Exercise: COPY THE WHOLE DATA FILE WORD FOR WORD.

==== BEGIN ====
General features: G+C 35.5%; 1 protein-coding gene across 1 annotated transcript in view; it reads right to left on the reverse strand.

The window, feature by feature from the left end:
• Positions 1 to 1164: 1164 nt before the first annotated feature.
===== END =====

General features: G+C 35.5%; 1 protein-coding gene across 1 annotated transcript in view; it reads right to left on the reverse strand.

The window, feature by feature from the left end:
• Positions 1 to 1164: 1164 nt before the first annotated feature.